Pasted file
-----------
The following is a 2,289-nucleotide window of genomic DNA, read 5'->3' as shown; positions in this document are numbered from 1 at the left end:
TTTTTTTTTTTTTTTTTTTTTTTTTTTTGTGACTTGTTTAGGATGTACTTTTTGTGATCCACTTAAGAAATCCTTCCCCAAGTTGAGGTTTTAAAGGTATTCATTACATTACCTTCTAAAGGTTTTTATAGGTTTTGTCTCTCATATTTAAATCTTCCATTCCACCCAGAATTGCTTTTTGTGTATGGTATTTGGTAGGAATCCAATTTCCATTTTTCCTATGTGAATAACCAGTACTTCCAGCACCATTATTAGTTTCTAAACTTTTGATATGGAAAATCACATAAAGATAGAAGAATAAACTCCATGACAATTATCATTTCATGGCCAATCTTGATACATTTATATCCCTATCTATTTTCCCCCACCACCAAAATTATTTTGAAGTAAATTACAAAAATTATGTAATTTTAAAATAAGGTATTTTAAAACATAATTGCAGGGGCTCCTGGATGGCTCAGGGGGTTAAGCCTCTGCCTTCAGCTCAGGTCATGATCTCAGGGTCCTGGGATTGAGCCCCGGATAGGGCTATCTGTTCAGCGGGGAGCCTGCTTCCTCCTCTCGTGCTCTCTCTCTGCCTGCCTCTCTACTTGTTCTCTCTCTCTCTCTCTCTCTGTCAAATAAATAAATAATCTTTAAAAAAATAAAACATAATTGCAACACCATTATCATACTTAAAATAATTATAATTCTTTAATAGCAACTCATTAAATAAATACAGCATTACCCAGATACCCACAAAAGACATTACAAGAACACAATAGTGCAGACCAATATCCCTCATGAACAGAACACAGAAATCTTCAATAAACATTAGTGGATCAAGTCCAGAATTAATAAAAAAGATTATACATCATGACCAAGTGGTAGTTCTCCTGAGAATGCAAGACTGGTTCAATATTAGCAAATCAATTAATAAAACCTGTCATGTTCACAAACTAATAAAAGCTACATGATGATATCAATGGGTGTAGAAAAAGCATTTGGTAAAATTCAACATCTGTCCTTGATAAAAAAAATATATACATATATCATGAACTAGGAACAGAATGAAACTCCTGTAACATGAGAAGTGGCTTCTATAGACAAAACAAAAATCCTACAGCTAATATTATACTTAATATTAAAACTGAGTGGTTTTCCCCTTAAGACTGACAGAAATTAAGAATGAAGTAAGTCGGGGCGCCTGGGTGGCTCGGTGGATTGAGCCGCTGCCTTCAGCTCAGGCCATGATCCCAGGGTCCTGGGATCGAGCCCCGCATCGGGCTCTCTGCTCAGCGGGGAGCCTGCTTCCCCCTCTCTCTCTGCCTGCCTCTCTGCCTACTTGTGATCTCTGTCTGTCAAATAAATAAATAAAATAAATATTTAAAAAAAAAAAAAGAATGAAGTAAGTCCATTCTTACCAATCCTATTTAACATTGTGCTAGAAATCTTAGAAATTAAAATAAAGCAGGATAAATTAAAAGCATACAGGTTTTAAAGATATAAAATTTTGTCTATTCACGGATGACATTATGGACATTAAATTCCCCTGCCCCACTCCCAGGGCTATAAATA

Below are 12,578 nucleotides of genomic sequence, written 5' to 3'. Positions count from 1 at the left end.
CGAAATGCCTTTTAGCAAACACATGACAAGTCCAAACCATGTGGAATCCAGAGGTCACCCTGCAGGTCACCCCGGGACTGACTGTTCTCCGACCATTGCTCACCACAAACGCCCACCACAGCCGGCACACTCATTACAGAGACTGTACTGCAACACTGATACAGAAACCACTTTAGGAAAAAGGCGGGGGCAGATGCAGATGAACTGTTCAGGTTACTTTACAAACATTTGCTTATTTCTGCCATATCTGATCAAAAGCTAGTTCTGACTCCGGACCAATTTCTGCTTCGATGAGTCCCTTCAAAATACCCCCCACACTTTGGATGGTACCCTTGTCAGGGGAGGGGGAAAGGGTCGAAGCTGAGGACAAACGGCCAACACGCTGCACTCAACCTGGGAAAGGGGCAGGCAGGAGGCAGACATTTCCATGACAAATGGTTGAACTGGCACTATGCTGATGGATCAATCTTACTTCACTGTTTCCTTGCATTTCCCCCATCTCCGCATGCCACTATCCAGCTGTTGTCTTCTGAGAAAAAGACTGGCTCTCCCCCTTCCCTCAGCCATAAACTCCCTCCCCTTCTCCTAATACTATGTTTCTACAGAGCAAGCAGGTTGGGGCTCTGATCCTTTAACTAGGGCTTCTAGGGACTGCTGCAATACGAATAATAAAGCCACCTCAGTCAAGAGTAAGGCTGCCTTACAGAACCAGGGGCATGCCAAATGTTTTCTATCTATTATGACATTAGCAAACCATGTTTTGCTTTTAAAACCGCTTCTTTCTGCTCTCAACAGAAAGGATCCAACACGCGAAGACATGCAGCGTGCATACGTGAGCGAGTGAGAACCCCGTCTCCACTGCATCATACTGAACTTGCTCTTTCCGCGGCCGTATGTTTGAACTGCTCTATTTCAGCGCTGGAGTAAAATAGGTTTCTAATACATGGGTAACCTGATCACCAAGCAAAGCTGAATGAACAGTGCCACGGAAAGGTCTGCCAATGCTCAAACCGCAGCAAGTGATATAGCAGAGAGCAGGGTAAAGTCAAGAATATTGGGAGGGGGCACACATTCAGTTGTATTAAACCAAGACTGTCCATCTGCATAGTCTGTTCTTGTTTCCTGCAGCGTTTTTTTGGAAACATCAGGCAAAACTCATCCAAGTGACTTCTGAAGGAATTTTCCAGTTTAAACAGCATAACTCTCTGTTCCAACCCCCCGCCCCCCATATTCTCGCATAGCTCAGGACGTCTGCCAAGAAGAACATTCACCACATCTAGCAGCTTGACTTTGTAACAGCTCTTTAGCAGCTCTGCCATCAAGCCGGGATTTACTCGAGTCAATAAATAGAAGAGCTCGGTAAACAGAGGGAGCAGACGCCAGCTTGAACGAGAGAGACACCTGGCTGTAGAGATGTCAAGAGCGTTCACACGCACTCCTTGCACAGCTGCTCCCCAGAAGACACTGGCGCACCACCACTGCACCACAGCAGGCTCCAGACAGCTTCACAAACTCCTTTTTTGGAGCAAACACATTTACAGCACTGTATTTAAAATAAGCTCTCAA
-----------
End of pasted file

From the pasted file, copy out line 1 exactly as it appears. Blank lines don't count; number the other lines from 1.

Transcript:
The following is a 2,289-nucleotide window of genomic DNA, read 5'->3' as shown; positions in this document are numbered from 1 at the left end: